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Queen Charlotte's Sound and the Straits of Georgia, has cut off the smaller islands from the quasi mainland of Vancouver's Island.

I venture to submit, then, that the cluster of islands called the Haro Archipelago are natural appendages of the last-mentioned island.

If we turn to the second principle, viz., the principle of utility or fitness, all the evidence is in favour of the claim of Great Britain. If the Haro Archipelago is to pass into the possession of the United States, not only would the possession of Vancouver's Island be rendered useless to her, but she would be virtually cut off from her other territories on the Pacific coast of America. San Juan Island fortified by the United States would indeed be thorn in the side” of Vancouver's Island and of British Columbia ; fortified by Great Britain she would threaten no commerce of the United States, and would blockade no passage from one part of her territory to another.

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In this chapter we shall enter upon other and more warlike scenes, in which the chief actors are BrigadierGeneral W. S. Harney, United States Army, in command of the United States Military Department of Oregon; Lieutenant-Colonel Silas Casey, of the Ninth United States Infantry; and Captain George E. Pickett of that regiment. The Brigadier had been employed in what is termed in the Western States “suppressing” Indians, and had won great renown and popularity among the wild settlers and squatters of the West, towards whom he had long acted the part of a patron and protector.

The wild guerilla warfare in which he had been engaged, consisting chiefly in destroying companies of Indians whenever met with, had evidently caused him to forget the lessons in international law which he learnt at West Point, and he appears to have considered that a British colony might be “improved off the face of the earth” as easily, and with as little ceremony, as a tribe of Indians might be “suppressed.”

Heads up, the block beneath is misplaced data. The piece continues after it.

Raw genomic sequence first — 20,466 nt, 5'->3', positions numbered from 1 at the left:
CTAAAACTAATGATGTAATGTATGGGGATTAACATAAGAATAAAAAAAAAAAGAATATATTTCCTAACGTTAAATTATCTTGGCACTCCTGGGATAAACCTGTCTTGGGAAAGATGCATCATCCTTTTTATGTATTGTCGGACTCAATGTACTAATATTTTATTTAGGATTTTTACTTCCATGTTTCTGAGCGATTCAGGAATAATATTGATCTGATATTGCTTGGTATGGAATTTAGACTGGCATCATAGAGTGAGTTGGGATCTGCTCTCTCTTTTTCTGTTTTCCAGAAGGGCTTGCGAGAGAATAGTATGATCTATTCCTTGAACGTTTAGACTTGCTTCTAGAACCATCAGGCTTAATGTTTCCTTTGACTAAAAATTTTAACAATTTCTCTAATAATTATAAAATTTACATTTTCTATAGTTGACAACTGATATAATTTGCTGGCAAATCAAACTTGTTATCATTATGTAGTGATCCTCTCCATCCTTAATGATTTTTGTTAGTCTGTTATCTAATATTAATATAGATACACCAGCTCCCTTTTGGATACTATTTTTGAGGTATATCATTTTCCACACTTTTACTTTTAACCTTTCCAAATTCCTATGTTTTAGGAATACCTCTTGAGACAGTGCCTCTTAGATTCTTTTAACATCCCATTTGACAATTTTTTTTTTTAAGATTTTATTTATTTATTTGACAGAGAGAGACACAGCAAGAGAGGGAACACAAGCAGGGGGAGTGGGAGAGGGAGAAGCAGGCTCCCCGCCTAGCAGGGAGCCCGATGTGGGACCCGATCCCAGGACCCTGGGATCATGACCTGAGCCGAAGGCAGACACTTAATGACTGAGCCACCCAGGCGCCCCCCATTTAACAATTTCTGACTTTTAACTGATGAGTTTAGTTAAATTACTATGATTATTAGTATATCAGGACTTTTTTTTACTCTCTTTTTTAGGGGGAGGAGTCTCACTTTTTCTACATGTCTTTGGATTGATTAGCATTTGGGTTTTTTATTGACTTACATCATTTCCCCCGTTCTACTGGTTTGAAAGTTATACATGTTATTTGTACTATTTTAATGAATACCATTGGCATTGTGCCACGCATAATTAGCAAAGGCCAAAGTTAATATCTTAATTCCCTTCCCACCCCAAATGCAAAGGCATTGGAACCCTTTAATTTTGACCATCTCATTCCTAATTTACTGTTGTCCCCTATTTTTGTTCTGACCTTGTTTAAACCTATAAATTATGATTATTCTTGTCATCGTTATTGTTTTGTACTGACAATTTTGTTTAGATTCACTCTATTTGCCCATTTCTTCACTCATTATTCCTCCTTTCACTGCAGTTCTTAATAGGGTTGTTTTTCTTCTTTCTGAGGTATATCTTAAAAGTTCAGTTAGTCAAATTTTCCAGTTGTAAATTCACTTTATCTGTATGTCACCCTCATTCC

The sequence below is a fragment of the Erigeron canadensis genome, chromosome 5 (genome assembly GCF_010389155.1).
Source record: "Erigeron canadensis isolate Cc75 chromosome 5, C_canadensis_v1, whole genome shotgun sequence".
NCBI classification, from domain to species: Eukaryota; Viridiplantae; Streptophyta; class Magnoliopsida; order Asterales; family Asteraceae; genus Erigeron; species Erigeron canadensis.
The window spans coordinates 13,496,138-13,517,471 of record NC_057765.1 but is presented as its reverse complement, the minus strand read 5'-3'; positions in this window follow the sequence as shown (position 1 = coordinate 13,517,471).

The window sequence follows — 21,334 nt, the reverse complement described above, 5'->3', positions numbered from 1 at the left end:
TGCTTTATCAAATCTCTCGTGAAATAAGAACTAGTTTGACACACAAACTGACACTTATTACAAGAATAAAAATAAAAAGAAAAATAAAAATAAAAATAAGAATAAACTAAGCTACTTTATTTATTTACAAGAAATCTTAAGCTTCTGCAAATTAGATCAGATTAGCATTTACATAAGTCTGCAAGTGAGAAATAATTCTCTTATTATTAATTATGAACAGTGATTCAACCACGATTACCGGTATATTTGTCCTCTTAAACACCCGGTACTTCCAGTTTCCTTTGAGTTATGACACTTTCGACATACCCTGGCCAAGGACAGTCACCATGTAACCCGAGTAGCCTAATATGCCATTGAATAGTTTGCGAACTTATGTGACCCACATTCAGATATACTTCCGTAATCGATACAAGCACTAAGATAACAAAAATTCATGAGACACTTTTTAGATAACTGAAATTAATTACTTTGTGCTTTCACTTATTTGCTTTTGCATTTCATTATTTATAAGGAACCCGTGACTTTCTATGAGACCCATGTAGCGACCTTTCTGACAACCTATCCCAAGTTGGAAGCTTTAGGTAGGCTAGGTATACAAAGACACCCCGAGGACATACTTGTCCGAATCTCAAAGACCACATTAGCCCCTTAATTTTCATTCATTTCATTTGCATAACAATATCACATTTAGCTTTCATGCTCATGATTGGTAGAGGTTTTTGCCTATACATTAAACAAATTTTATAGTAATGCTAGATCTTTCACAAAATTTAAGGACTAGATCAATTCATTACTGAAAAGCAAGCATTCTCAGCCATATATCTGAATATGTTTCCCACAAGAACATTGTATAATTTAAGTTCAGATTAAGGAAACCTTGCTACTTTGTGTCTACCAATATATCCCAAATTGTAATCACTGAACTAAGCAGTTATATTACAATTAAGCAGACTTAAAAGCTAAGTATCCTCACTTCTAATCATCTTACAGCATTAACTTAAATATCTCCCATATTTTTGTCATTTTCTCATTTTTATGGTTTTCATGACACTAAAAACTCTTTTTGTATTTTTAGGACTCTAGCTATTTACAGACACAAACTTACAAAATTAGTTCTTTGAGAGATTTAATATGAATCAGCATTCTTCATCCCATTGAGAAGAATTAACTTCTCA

That this blunt and fearless soldier, with his two comrades, did not plunge two great nations into a terrible war is due to the forbearance and tact displayed by Mr. (now Sir James) Douglas, Governor of Vancouver's Island, by the captains of Her Majesty's

ships on the Pacific station, and by Lieutenant-General Winfield Scott, commander-in-chief of the United

States army.

The mode in which the far West is prepared for civilisation is familiar to all readers of Cooper's novels, which, although overdrawn, afford some idea of it. How the hardy squatter penetrates, rifle and axe on shoulder, into the recesses of the forests ; how he builds his bark huts, and makes the little clearing in which he plants a few potatoes and sows a little Indian maize; how, when civilisation presses upon them, he sells his hut and clearing, and disappears again into the forest. These worthies lead a happy and reckless life; they often adopt companions from among the Indian women, and their children, halfbreeds, take to the life their fathers led before them.

Men of this stamp would appear to be eminently unfitted for life in a respectable and civilised colony, and might be most unpleasant neighbours. The Hudson's Bay Company had established a settlement on the Island of San Juan, () having a stock of 5,000 sheep, and a number of horses, cattle, and pigs, and had by occupation gained a right to the soil thereof. The island itself has been always considered to be and treated as within the jurisdiction of the Governor of Vancouver's Island. Certain squatters had, however, at various times attempted to establish themselves in the island, and it was the current belief in the colony of Victoria, when I was out there, that these attempts had been made with an ulterior object, at the insti